Madeline DeDe-Panken  Gathering Knowledge: Mycophilia in American Culture at the Turn of the Twentieth Century

Our first talk will look at the history of popular interest in fungi and mushroom clubs. Tracing popular mushroom foraging to the 1880s, DeDe-Panken will discuss an early iteration of American mycophilia which brought a new population of non-professional mushroomers into the field. Like today, they sought a combination of gastronomic, scientific and personal enrichment. She'll argue that the mushroom fad legitimized women’s participation in citizen science by tethering foraging knowledge to elevated, economical cookery and as a public safety necessity to prevent poisoning. Enthusiastic laywomen claimed space and belonging as collectors, writers, illustrators, and club leaders. Yet while expanding opportunities for some, privileged mycologists’ insistence on certain forms of expertise fueled exclusion along class, race and ethnic lines. Ultimately, this research seeks to elucidate tensions surrounding sustenance, science and authority that remain with us to this day.

Rosanne Healy – The Pezizales & Their Varied Lifestyles

Rosanne Healy will talk about travels and work to better understand the relationships, ecology, and life history of the group of fungi that we know as “the cup fungi”. These are the fungi that include the famous black perigord truffles, delectable morels, and iconic scarlet cups. They also include many lesser known, but fascinating truffles and cup-shaped, columniform, and saddle-shaped fungi.

2023 Annual Business Meeting

Please join us for the club's annual business meeting which will once again take place via Zoom. Normally the business meeting is a lively social event and we do hope to return to meeting in person in 2024.
We will review the Society's plans for the year and discuss a variety of matters at hand.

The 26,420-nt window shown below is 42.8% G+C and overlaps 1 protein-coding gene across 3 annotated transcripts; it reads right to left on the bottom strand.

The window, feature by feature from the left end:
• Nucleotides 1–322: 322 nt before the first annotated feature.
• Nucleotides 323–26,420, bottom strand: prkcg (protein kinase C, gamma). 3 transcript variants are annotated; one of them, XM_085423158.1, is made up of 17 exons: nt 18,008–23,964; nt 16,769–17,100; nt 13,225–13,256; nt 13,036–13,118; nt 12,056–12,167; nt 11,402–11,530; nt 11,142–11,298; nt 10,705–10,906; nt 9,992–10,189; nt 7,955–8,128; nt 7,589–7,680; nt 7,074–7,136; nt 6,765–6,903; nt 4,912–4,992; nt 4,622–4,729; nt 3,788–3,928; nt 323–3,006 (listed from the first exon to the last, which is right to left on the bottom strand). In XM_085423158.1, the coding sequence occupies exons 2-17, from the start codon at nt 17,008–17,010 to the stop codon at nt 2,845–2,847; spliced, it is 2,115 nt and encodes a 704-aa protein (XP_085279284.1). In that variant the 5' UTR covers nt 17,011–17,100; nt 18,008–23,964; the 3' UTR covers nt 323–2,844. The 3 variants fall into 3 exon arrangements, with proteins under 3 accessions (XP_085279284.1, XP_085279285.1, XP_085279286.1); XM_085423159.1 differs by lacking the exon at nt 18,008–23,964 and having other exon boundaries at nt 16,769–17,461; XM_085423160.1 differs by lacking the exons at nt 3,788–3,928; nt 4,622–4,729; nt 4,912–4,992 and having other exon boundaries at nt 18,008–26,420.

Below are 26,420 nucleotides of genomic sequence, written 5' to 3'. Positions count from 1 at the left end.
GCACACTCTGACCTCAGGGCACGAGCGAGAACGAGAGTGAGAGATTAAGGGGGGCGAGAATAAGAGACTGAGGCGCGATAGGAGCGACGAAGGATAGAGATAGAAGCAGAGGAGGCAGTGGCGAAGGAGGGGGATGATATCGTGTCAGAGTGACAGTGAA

All members are welcome. I look forward to seeing you there!

Donald Pfister – The Uses of Herbaria/Fungaria

Using examples from research that has been done on specimens from the Farlow fungarium I will outline how these specimens contribute to modern taxonomic and systematic studies and how curatorial practices contribute to or distract from accurate study of collections. How was it possible to determine that a species suspected to be extinct was found to be widespread in eastern North America? What can collections tell us about the high and unexpected diversity of species of an often-collected genus of tropical fungi? Where was Charles Wright when he collected Puccinia triarticulata and how did he get there? These and other questions will be examined through the eye of a long serving curator.

Decay of the wood-wide web?

The ‘wood-wide web’ has captured the interest of broad audiences. Common mycorrhizal networks namely fungi that physically link roots of different trees together are purported to […]

Shannon Adams – Cortinarius

Do you love learning about mushrooms but have heard 'Cortinarius' are too hard? It doesn't have to be that way! Shannon is here to spread her love of the Cortinariaceae and to give you resources to help you get to know the species in your area. She will give us an update on Cortinarius taxonomy (including new genera that have been proposed), pointers on distinctive sub-genera and resources that will empower you to learn more. During the talk you will get to know some of our Cortinarius 'celebrities' and have new resources to work with when you find these diverse and beautiful species in your backyard.

James Dalling Seed – Fungal Relationships